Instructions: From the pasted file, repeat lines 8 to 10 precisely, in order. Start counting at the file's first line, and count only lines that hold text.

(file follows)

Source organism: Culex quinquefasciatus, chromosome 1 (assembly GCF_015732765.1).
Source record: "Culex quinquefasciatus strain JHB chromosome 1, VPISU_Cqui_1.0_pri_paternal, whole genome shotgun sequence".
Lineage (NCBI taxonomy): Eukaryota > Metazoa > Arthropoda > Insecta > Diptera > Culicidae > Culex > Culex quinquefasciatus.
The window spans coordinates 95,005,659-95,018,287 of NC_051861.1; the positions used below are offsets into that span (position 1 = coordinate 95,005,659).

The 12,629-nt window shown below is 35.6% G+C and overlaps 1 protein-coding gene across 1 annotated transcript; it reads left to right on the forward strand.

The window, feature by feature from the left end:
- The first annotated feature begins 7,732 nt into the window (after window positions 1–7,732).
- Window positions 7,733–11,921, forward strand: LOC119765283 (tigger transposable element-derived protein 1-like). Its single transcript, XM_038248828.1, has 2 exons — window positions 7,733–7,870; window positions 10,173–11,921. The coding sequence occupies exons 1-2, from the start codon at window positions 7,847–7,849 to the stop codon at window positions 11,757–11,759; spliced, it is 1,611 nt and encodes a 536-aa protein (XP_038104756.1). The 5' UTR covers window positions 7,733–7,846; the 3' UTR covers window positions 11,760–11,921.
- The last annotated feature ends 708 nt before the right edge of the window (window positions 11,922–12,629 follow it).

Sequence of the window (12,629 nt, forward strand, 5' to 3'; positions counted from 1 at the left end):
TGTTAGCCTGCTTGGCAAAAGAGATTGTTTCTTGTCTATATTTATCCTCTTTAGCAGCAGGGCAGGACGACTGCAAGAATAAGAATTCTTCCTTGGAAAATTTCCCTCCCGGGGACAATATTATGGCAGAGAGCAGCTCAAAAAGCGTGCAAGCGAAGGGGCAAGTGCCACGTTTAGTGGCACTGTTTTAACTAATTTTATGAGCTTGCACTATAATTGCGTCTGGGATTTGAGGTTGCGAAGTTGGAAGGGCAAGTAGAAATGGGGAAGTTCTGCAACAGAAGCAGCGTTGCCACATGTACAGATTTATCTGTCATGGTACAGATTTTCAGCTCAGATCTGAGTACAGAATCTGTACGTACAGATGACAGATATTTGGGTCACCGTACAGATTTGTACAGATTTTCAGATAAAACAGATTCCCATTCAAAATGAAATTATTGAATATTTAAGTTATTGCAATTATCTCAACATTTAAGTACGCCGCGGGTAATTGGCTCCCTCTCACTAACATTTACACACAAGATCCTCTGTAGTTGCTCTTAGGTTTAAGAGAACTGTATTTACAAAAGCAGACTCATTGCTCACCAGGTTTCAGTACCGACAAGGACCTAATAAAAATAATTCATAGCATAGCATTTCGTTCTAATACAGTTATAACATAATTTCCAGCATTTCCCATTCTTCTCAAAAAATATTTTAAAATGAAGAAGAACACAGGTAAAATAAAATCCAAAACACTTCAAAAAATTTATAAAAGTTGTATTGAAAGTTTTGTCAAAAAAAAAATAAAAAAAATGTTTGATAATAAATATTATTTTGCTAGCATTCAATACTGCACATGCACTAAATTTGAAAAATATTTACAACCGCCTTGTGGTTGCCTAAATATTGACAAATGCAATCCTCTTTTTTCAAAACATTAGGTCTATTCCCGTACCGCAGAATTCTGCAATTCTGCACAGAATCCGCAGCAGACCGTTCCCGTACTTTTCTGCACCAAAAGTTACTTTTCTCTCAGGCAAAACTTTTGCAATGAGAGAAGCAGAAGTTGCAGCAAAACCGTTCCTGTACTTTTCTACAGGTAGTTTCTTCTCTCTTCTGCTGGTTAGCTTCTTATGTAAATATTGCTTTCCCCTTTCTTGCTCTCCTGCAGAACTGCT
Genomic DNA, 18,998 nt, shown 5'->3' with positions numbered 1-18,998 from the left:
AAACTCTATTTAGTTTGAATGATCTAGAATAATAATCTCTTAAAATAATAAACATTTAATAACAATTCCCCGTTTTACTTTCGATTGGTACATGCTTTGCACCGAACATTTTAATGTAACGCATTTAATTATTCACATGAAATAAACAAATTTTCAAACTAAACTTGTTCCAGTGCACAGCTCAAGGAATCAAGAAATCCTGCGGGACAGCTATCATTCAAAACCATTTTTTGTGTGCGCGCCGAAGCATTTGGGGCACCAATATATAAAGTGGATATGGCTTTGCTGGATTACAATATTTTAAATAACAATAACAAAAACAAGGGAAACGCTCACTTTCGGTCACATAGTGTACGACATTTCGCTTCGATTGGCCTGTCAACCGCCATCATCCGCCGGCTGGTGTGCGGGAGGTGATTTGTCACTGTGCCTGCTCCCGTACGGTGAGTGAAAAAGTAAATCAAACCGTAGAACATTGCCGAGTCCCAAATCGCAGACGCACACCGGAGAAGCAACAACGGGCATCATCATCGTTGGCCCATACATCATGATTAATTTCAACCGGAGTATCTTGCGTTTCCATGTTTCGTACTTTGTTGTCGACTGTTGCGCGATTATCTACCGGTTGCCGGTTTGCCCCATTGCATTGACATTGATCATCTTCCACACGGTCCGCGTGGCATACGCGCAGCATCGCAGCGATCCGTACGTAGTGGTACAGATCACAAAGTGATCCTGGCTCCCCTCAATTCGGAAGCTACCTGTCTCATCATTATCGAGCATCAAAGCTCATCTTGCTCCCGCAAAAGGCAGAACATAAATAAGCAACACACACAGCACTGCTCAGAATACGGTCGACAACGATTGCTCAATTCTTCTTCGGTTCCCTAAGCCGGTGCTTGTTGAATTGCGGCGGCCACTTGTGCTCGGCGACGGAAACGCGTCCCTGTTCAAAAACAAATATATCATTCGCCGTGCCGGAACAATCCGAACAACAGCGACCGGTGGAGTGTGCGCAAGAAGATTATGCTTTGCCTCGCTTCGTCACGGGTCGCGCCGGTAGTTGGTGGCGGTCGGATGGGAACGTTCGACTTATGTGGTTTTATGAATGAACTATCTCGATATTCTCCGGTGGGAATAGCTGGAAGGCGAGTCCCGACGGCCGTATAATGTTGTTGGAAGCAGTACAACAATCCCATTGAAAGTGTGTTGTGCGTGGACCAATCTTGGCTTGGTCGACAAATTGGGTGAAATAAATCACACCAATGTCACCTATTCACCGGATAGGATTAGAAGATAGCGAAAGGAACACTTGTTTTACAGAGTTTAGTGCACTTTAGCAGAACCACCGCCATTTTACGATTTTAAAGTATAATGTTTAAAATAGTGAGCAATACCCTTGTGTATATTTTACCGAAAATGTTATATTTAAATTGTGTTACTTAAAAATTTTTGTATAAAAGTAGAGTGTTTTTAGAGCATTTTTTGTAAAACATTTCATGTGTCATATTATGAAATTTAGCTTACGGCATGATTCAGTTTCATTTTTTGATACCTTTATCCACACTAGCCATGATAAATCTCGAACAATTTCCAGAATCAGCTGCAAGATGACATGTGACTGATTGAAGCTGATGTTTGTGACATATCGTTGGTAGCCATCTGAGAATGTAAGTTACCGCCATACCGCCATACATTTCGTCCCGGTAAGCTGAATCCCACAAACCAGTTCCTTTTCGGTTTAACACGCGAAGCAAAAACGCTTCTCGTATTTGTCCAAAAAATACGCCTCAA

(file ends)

- Window positions 7,733–11,921, forward strand: LOC119765283 (tigger transposable element-derived protein 1-like). Its single transcript, XM_038248828.1, has 2 exons — window positions 7,733–7,870; window positions 10,173–11,921. The coding sequence occupies exons 1-2, from the start codon at window positions 7,847–7,849 to the stop codon at window positions 11,757–11,759; spliced, it is 1,611 nt and encodes a 536-aa protein (XP_038104756.1). The 5' UTR covers window positions 7,733–7,846; the 3' UTR covers window positions 11,760–11,921.
- The last annotated feature ends 708 nt before the right edge of the window (window positions 11,922–12,629 follow it).

Sequence of the window (12,629 nt, forward strand, 5' to 3'; positions counted from 1 at the left end):